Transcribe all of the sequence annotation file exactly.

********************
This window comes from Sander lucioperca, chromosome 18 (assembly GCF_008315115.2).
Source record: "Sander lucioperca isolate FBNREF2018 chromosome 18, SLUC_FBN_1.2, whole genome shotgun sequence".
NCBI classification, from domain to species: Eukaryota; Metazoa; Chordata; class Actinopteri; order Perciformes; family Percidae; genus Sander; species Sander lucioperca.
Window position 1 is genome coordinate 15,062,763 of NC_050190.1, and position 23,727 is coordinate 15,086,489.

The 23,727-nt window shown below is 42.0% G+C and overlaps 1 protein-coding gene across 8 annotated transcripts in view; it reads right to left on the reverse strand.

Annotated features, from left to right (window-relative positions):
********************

This window comes from Sander lucioperca, chromosome 18 (assembly GCF_008315115.2).
Source record: "Sander lucioperca isolate FBNREF2018 chromosome 18, SLUC_FBN_1.2, whole genome shotgun sequence".
NCBI classification, from domain to species: Eukaryota; Metazoa; Chordata; class Actinopteri; order Perciformes; family Percidae; genus Sander; species Sander lucioperca.
Window position 1 is genome coordinate 15,062,763 of NC_050190.1, and position 23,727 is coordinate 15,086,489.

The 23,727-nt window shown below is 42.0% G+C and overlaps 1 protein-coding gene across 8 annotated transcripts in view; it reads right to left on the reverse strand.

Annotated features, from left to right (window-relative positions):